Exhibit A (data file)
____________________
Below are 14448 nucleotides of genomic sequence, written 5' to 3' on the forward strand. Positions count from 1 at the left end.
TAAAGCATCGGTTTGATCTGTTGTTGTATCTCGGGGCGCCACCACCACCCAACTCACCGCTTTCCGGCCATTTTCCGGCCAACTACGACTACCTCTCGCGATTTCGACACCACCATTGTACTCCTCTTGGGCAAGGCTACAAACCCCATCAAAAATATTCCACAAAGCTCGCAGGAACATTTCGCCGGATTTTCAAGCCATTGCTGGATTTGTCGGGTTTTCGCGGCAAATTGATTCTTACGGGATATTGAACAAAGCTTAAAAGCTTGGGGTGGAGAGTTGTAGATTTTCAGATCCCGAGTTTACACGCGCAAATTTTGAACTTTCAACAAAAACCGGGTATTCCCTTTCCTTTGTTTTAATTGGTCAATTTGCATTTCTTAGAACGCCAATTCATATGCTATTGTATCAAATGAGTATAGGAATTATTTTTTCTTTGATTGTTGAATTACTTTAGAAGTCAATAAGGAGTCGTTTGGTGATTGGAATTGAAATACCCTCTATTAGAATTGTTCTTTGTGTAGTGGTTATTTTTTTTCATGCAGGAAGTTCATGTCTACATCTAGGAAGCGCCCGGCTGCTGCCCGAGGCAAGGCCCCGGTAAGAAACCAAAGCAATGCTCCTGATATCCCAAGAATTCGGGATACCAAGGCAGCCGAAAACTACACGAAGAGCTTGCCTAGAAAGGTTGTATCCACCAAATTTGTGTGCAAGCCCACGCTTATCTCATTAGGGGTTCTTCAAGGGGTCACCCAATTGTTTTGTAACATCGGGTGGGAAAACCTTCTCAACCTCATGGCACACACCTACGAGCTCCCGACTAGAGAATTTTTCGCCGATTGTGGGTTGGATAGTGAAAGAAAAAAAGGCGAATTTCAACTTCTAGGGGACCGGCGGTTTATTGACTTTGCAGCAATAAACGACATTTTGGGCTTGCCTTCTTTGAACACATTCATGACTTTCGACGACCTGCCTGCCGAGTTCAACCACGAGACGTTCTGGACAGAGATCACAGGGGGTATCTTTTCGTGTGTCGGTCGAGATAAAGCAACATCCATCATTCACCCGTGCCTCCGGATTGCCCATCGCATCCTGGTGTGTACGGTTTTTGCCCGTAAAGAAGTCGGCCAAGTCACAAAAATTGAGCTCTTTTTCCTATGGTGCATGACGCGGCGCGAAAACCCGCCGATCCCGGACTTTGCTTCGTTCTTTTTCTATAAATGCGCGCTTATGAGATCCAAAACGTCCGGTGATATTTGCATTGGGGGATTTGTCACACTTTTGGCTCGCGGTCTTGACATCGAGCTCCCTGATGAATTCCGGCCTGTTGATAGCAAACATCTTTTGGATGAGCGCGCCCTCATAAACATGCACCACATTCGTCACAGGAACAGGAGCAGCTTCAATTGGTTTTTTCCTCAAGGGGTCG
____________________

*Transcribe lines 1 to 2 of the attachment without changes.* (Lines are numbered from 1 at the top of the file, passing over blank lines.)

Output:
Below are 14448 nucleotides of genomic sequence, written 5' to 3' on the forward strand. Positions count from 1 at the left end.
TAAAGCATCGGTTTGATCTGTTGTTGTATCTCGGGGCGCCACCACCACCCAACTCACCGCTTTCCGGCCATTTTCCGGCCAACTACGACTACCTCTCGCGATTTCGACACCACCATTGTACTCCTCTTGGGCAAGGCTACAAACCCCATCAAAAATATTCCACAAAGCTCGCAGGAACATTTCGCCGGATTTTCAAGCCATTGCTGGATTTGTCGGGTTTTCGCGGCAAATTGATTCTTACGGGATATTGAACAAAGCTTAAAAGCTTGGGGTGGAGAGTTGTAGATTTTCAGATCCCGAGTTTACACGCGCAAATTTTGAACTTTCAACAAAAACCGGGTATTCCCTTTCCTTTGTTTTAATTGGTCAATTTGCATTTCTTAGAACGCCAATTCATATGCTATTGTATCAAATGAGTATAGGAATTATTTTTTCTTTGATTGTTGAATTACTTTAGAAGTCAATAAGGAGTCGTTTGGTGATTGGAATTGAAATACCCTCTATTAGAATTGTTCTTTGTGTAGTGGTTATTTTTTTTCATGCAGGAAGTTCATGTCTACATCTAGGAAGCGCCCGGCTGCTGCCCGAGGCAAGGCCCCGGTAAGAAACCAAAGCAATGCTCCTGATATCCCAAGAATTCGGGATACCAAGGCAGCCGAAAACTACACGAAGAGCTTGCCTAGAAAGGTTGTATCCACCAAATTTGTGTGCAAGCCCACGCTTATCTCATTAGGGGTTCTTCAAGGGGTCACCCAATTGTTTTGTAACATCGGGTGGGAAAACCTTCTCAACCTCATGGCACACACCTACGAGCTCCCGACTAGAGAATTTTTCGCCGATTGTGGGTTGGATAGTGAAAGAAAAAAAGGCGAATTTCAACTTCTAGGGGACCGGCGGTTTATTGACTTTGCAGCAATAAACGACATTTTGGGCTTGCCTTCTTTGAACACATTCATGACTTTCGACGACCTGCCTGCCGAGTTCAACCACGAGACGTTCTGGACAGAGATCACAGGGGGTATCTTTTCGTGTGTCGGTCGAGATAAAGCAACATCCATCATTCACCCGTGCCTCCGGATTGCCCATCGCATCCTGGTGTGTACGGTTTTTGCCCGTAAAGAAGTCGGCCAAGTCACAAAAATTGAGCTCTTTTTCCTATGGTGCATGACGCGGCGCGAAAACCCGCCGATCCCGGACTTTGCTTCGTTCTTTTTCTATAAATGCGCGCTTATGAGATCCAAAACGTCCGGTGATATTTGCATTGGGGGATTTGTCACACTTTTGGCTCGCGGTCTTGACATCGAGCTCCCTGATGAATTCCGGCCTGTTGATAGCAAACATCTTTTGGATGAGCGCGCCCTCATAAACATGCACCACATTCGTCACAGGAACAGGAGCAGCTTCAATTGGTTTTTTCCTCAAGGGGTCG